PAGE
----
On Saturday, the sais came - but they were only 15" long. I checked the order and saw that the mistake was on the company's end as even the packing slip had the correct size. Today, the gis arrived, but although I ordered two size 3 black student weight uniforms, there were two size 2s in the box. Sigh.

Remembering what happened the last time I called, I went straight to Garage Guy via email. He apologized for sending the wrong size sais but was less than stellar in regards to the gis. He basically said he'd mail out the correct sizes and wanted me to pack up the other gis and the sais and prepare them for pick-up via Fed-Ex tomorrow. Sometime. But I'll be working tomorrow, I wrote back. And since the new stuff wouldn't arrive until after Christmas, coudln't I just schedule the pickup for Tuesday so at least the parents would have some uniform for their kids on Christmas Day, I asked? His reply? "Please have my package ready for pickup tomorrow or I will have to charge you the call tag fees."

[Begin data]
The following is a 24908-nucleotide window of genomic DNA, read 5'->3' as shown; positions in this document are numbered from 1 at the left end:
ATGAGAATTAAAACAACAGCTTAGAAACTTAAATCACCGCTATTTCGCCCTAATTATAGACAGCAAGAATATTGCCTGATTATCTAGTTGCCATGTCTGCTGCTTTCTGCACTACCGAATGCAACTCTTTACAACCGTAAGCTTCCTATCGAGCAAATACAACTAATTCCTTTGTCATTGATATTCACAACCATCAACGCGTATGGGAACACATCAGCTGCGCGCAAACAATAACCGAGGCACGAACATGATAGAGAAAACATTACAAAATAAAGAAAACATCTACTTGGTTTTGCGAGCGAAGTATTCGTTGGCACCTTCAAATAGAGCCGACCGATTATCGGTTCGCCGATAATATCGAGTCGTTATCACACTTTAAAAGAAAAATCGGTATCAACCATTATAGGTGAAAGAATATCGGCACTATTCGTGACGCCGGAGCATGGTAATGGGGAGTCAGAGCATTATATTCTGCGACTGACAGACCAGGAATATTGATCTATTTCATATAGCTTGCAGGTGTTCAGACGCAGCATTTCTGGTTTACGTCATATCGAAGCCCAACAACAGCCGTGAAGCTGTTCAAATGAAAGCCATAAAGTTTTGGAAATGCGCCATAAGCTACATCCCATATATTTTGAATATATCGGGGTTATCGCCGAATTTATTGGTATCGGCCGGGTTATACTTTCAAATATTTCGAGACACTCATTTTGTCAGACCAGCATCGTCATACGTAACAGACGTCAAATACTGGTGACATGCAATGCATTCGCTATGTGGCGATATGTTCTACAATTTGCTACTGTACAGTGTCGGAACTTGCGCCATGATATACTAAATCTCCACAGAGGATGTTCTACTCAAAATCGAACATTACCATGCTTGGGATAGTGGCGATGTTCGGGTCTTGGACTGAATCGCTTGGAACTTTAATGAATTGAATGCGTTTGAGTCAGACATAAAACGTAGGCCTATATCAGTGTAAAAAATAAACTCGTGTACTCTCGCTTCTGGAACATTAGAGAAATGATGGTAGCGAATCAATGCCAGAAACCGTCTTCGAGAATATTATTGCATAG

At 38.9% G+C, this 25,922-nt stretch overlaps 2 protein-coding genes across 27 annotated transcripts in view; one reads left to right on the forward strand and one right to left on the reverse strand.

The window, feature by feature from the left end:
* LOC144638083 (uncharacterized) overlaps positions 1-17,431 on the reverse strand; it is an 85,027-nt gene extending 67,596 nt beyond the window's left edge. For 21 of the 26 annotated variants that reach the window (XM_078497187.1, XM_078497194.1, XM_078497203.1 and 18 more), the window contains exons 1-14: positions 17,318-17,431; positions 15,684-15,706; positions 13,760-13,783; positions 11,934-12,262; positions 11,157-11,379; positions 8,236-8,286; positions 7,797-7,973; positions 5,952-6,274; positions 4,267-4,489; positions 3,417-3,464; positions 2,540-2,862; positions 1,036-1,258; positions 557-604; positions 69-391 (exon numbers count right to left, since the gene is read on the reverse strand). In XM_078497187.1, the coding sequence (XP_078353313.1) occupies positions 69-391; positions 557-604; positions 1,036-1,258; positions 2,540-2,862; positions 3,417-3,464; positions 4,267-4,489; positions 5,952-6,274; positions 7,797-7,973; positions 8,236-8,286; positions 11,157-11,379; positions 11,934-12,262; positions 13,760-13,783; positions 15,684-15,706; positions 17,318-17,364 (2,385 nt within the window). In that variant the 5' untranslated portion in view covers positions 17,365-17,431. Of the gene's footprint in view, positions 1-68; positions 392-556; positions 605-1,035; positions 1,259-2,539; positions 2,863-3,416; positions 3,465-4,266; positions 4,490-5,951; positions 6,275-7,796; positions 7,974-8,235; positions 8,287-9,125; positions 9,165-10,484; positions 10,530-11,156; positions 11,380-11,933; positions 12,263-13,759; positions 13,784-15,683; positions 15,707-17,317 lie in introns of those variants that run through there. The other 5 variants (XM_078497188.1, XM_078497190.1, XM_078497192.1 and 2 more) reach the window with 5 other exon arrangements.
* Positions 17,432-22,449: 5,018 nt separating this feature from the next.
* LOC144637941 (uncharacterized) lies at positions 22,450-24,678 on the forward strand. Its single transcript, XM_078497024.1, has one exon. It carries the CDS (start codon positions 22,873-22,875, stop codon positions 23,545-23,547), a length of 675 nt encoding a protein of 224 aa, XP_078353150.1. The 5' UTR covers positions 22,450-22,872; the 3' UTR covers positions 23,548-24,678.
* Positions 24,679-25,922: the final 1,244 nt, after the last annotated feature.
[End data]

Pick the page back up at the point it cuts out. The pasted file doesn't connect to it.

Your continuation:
The packages were delivered to my home - and I live in a very safe neighborhood - but he didn't know that. Garage Guy had no idea that the address was not our dojo - which is in the middle of an econmically challenged area that I would NOT have felt comfortable leaving a package on the doorstep of AT ALL. You might want to check with your customers about their availability BEFORE you call to schedule a pick-up for an order YOU screwed up next time, dude. I'm just sayin'.